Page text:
Which of course brings me to the overall point about the iPad, it might contain the DNA of what could be - being able to access content at anytime, from anywhere no matter if that spreadsheet resides on your iPad, on your computer or on a cloud - but that doesn't mean what it is limited to now will also be true later.
In fact, I would suggest that, as time goes on Apple with open up the iPod/iPhone/iPad platform more and more as new opportunities arise. That goes double for the iTunes store.
To take just one example, personally, when I see my iPhone 3G pause for a handful of seconds just after it receives new email in the background I'm glad Apple hasn't allowed multitasking applications. From my vantage point the hardware is just barely able to support one or two apps running at the same time, let alone dozens.
About That Hardware
After all that additional computing power comes with a tradeoff, responsiveness and battery life.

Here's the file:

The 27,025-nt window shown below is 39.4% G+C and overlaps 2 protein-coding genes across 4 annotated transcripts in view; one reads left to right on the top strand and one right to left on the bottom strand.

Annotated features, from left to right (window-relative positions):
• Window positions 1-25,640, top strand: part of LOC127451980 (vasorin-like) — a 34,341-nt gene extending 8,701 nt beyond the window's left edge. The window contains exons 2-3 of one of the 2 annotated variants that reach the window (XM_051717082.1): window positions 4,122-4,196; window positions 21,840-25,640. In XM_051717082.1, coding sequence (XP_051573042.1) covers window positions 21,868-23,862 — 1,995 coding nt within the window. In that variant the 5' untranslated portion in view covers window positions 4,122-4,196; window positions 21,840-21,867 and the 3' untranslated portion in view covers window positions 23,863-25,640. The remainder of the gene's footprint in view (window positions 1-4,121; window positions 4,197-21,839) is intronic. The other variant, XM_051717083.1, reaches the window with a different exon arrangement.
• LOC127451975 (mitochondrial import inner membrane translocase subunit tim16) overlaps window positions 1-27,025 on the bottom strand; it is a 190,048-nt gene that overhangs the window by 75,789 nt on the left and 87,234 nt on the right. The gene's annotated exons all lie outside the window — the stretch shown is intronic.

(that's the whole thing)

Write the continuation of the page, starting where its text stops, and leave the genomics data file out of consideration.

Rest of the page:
The two most power hungry elements of a laptop are the LCD display and the CPU. A 10-inch screen requires quite a bit of power just to keep the screen backlit and readable. Require more computing power for something like multitasking and down goes the battery life drastically.
So I'm not sure why people are surprised that Apple has yet to enable multitasking given that the iPad is reported to get 10 hours of battery-life. Plus, everyone who has had time with the iPad thus far has commented on it being wicked fast. Again no doubt in part because of the lack of overhead required for managing a dozen apps at once.
Apple has obviously made some key decisions about what to focus on for the here and now.
Of course not a lot
is publicity known about the custom processor, but I'm sure Apple
will be using variations of the chipset in devices to come and has an
overall roadmap for the next few generations, leading us back to the
conclusion that it is probably only a matter of time until more
complex features such as multitasking make their way onto this
growing mobile platform.
What About the MacBook Air?
Speaking about Apple's growing mobile platform, has the iPad killed the MacBook Air? I mean I haven't heard much from "the experts" about how the MacBook Air now fits into Apple's overall strategy.
Sure some people are proclaiming the death of computing as we know it which should make one wonder, where does the MacBook Air fit these days?